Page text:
However, a twist happened when a faction of IAC people created their own party. While some of the people, ideologically right-wing, stayed on with the party, the agendas and policies they had drafted and they spoke of, did make some of us turn and listen to them. Using the catchy word of “Corruption” the newly formed party was attacking complex and relevant issues like AFSPA, De-regulation, Genetically modified crops, scrapping of environmental licences, reduction in coverage of programmes like NREGA, NRHM and PDS, Indian Army's rape culture in Kashmir, Chattisgarh and North East and were pushing for higher public expenditure on social sector with priority on health and education. They pretty much had the points that BJP did not. They also clarified that the electricity bills were wrongly computed and that there was a possibility to reduce it again in near future.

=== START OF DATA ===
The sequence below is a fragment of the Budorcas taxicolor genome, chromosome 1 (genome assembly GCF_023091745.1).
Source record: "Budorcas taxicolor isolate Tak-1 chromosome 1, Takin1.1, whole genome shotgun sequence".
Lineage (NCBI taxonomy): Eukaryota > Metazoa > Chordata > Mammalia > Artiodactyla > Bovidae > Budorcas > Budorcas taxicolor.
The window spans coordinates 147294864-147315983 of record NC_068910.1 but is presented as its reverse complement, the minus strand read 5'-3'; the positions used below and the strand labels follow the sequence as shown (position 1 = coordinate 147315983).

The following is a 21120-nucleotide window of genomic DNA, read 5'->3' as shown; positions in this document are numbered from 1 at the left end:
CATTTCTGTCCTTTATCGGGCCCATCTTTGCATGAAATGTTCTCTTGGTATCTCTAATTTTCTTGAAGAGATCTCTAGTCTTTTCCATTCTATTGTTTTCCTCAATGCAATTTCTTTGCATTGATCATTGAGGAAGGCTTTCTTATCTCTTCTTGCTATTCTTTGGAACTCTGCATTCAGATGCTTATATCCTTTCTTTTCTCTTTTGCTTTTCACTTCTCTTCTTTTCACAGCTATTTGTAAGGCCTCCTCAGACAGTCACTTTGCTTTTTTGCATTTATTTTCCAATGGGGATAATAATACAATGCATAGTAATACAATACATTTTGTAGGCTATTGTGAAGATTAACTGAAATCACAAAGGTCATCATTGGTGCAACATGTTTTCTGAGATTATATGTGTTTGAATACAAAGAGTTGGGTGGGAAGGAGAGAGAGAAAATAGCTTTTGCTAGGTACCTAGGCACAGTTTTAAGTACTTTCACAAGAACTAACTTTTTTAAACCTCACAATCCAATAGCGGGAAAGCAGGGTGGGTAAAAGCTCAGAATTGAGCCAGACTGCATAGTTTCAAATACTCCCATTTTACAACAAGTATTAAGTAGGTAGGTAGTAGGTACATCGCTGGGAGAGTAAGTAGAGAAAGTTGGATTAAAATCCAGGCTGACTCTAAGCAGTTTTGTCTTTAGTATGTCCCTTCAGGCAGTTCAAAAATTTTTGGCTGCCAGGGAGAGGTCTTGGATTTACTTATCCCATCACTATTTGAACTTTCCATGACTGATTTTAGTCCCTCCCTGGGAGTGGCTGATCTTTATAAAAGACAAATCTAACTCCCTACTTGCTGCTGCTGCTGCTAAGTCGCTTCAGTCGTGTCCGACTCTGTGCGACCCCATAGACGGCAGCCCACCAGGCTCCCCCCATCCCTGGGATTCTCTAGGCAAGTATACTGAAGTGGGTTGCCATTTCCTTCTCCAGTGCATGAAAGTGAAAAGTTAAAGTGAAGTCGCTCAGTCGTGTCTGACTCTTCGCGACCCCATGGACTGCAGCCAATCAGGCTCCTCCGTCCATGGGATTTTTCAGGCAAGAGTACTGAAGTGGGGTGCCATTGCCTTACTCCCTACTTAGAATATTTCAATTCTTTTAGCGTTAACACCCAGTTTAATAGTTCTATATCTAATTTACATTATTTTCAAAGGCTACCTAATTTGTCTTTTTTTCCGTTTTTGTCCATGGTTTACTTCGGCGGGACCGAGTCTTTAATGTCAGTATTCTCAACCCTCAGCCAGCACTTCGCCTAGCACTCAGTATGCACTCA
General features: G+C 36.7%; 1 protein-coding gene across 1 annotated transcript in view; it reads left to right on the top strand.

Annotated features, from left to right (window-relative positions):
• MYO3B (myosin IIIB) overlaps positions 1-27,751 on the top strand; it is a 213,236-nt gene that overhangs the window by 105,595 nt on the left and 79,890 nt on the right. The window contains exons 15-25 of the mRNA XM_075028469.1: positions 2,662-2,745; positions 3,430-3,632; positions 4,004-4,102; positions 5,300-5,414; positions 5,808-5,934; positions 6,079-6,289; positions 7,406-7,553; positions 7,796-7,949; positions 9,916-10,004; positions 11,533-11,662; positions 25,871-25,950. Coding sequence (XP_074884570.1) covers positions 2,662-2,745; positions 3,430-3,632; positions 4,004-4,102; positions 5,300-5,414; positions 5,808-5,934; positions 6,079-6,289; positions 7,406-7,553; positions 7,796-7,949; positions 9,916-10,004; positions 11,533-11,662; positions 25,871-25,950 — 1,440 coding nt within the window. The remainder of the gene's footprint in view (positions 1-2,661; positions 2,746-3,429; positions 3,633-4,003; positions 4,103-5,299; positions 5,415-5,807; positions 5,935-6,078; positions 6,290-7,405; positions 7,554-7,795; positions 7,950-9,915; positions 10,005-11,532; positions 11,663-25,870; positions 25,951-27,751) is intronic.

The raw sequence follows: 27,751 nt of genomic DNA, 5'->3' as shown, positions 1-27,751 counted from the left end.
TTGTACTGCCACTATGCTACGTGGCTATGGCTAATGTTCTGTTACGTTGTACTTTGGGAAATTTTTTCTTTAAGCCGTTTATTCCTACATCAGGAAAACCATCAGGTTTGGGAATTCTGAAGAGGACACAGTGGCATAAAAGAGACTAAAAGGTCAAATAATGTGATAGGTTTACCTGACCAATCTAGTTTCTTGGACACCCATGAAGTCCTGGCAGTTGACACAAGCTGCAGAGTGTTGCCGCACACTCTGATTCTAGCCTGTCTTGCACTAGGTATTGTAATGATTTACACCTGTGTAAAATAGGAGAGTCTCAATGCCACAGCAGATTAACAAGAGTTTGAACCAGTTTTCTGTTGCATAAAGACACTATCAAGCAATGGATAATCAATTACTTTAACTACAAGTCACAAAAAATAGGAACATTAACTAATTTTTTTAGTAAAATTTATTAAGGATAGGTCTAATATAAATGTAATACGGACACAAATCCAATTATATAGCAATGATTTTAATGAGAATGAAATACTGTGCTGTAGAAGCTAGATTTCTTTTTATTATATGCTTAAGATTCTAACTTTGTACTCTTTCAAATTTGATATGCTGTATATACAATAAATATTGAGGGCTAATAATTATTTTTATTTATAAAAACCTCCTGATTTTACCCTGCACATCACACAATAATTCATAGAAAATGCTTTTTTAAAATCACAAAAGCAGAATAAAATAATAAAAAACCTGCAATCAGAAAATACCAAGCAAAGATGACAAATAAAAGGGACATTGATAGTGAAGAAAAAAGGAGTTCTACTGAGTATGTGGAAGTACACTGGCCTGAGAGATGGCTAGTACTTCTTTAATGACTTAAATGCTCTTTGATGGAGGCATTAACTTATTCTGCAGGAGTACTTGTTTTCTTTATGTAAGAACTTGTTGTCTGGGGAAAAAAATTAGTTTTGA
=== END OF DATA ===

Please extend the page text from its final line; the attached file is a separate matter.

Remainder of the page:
As they slowly started shifting their focus to socialist agendas, and defining development with a centre to left definition, many more people left them and joined BJP. When they finally won in Delhi and implemented low-cost electricity, water for poor and raised the auto fares, the elite in Delhi was very concerned. They were angry that their electricity and water bills did not change. Aam Aadmi Party's interest in poor and lower middle class disgusted the middle and upper class of Delhi. After the then Delhi Chief Minister Arvind Kejriwal resigned, many more people left the party. Many of their voters too were now with BJP. This probably helped BJP win all seven seats in Lok Sabha, though AAP’s vote share in Delhi continued to grow.